Maria asks: "Is eating a macrobiotic diet new age? I noticed it talks a lot about ying and yang in the cookbooks."
The reason macrobiotic cookbooks mention yin and yang so much is because this diet was created to "balance" these opposing forces or energies a belief common to Taosim. This belief is not compatible with Christianity.
Macrobiotics (the word means "way of long life") is described by experts as a "quasireligious philosophical system" that advocates a semi-vegetarian diet comprised of whole grains,vegetables, whole beans or soybean-based products, nuts and seeds, miso soup, herbal teas, and small amounts of white meat or seafood once or twice weekly.
Some macrobiotic diets contain adequate amounts of nutrients, but others do not.
According to Stephen Barrett, M.D. macrobiotic practitioners base their dietary recommendations on very New Age and unscientific methods. Some of these diagnostic methods include ancestral diagnosis, astrological diagnosis, aura and vibrational diagnosis, environmental diagnosis (including consideration of celestial influences and tidal motions), and spiritual diagnosis (an evaluation of atmospheric vibrational conditions to identify spiritual influences, including visions of the future).
But none of this is surprising when you consider the source. Christoph Wilhelm Hufeland (1762 - 1836), considered to be the founder of macrobiotics, was a firm believer in a "life force" that he claimed was present in everything and that can be weakened or strengthened through external forces such as the diet.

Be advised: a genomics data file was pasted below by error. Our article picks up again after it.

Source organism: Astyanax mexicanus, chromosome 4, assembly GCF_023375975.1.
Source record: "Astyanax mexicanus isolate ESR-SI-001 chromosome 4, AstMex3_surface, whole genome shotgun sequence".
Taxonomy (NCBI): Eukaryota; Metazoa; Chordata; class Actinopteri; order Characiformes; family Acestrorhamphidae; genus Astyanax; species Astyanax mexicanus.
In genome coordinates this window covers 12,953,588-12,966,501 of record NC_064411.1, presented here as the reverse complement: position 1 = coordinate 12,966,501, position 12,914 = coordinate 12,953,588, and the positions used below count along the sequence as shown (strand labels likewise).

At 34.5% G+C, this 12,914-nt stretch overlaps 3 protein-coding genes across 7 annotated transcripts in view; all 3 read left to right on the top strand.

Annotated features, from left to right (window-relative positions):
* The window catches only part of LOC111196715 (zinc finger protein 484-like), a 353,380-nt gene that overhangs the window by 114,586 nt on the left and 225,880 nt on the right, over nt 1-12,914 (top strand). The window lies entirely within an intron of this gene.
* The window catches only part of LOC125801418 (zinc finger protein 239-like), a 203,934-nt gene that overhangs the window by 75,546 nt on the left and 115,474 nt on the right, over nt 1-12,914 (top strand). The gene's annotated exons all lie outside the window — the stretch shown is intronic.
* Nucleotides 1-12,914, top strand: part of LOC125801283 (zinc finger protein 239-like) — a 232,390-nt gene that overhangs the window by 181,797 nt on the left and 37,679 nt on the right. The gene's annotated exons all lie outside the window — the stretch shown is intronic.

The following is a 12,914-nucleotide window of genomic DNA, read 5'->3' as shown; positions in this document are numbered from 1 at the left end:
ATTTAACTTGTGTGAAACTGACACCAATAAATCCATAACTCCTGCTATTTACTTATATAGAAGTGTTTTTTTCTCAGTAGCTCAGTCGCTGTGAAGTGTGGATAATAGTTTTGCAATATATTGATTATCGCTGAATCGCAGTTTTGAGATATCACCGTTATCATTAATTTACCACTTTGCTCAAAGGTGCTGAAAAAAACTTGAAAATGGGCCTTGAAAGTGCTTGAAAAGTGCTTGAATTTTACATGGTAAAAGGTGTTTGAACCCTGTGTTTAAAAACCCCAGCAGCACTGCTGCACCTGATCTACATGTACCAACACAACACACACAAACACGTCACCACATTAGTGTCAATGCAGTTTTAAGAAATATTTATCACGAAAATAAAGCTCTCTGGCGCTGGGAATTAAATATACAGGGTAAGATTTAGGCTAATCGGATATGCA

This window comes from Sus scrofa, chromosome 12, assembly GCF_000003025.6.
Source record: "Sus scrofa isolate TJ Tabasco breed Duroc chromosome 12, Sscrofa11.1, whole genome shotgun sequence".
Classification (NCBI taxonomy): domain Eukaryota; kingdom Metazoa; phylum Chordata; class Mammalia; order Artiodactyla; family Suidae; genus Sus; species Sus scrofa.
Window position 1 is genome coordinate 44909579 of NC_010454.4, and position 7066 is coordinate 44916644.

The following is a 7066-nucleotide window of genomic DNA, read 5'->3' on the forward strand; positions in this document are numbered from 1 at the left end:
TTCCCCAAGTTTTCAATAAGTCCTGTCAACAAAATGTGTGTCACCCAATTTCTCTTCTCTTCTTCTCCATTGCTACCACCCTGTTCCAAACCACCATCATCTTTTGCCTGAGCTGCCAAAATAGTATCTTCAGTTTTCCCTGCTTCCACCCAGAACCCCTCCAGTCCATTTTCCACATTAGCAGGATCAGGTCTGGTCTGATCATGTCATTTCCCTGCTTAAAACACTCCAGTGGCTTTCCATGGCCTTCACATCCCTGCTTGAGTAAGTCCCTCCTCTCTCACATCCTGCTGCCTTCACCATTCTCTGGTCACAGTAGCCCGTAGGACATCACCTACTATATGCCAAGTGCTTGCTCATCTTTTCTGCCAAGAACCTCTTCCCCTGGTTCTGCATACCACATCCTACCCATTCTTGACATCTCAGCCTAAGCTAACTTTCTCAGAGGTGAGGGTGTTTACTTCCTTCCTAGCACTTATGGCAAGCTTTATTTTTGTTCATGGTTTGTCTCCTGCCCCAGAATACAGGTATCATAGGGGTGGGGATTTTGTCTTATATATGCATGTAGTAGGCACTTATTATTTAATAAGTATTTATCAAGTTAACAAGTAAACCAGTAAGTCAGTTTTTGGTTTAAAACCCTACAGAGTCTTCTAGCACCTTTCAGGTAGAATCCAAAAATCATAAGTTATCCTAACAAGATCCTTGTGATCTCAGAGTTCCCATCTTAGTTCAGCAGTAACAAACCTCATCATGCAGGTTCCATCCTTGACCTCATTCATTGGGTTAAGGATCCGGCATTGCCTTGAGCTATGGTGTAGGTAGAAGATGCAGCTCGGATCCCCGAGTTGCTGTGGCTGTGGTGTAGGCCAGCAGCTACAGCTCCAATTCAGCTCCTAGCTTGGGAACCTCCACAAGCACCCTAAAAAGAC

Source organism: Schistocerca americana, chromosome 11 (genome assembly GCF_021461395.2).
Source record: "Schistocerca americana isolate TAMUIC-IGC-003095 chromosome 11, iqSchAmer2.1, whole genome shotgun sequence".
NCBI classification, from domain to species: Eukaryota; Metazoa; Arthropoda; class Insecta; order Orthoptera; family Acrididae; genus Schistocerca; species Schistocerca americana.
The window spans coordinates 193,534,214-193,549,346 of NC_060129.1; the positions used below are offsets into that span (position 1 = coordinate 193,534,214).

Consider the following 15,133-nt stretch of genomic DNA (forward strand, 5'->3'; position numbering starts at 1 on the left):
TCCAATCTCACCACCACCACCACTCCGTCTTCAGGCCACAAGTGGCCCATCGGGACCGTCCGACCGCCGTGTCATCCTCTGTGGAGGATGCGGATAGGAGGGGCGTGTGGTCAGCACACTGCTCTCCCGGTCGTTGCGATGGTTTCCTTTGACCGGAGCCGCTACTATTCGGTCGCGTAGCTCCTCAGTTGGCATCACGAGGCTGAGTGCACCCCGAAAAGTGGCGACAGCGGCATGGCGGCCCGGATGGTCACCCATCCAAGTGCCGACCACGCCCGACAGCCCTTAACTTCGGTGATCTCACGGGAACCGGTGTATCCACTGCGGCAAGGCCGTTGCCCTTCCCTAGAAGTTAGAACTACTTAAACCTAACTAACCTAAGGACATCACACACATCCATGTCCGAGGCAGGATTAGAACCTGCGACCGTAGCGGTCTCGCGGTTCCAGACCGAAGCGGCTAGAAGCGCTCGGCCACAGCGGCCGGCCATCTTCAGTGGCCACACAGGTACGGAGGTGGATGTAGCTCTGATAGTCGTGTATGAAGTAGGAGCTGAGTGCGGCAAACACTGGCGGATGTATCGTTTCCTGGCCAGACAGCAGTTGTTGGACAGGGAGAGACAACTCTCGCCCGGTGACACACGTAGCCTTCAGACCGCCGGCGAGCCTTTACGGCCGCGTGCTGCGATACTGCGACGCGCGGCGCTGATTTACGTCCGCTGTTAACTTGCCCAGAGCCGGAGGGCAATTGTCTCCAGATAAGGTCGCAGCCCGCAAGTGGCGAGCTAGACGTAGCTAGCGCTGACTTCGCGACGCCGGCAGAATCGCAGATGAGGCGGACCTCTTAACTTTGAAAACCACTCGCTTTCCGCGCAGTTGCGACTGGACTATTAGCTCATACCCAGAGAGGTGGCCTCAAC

The introduction of macrobiotic practices into the United States is usually attributed to George Ohsawa (1893-1966), who was allegedly healed of tuberculosis by a student of Hufeland named Sagen Ishizuka (1850-1910). Ohsawa combined elements of Zen Buddhist philosophy with macrobiotic principles and popularized his approach through advocacy of the "Zen macrobiotic diet" - the diet from which the current (and different) macrobiotic regimen was developed.
The American Medical Association's Council on Foods and Nutrition has noted various types of nutritional deficiencies associated with one of Ohsawa's diets, some of which proved fatal. These include scurvy, anemia, hypoproteinemia (low serum protein), hypocalcemia (low serum calcium), emaciation due to starvation, and loss of kidney function due to restricted fluid intake.
Today's leading proponent of macrobiotics is Michio Kushi, founder and president of the Kushi Institute in Brookline, Massachusetts. His books contain case histories of people whose cancers have supposedly disappeared after they adopted macrobiotic eating.
Sadly, in July 2001, Kushi's wife and colleague Aveline died of cervical cancer. She underwent standard radiation treatment when the cancer was detected but when it spread to her bones and no other treatment was available, she turned to acupuncture and other "Eastern" methods to no avail.
Macrobiotics is more than just a diet. It is also a lifestyle that is rooted in a belief system that is not compatible with Christianity.
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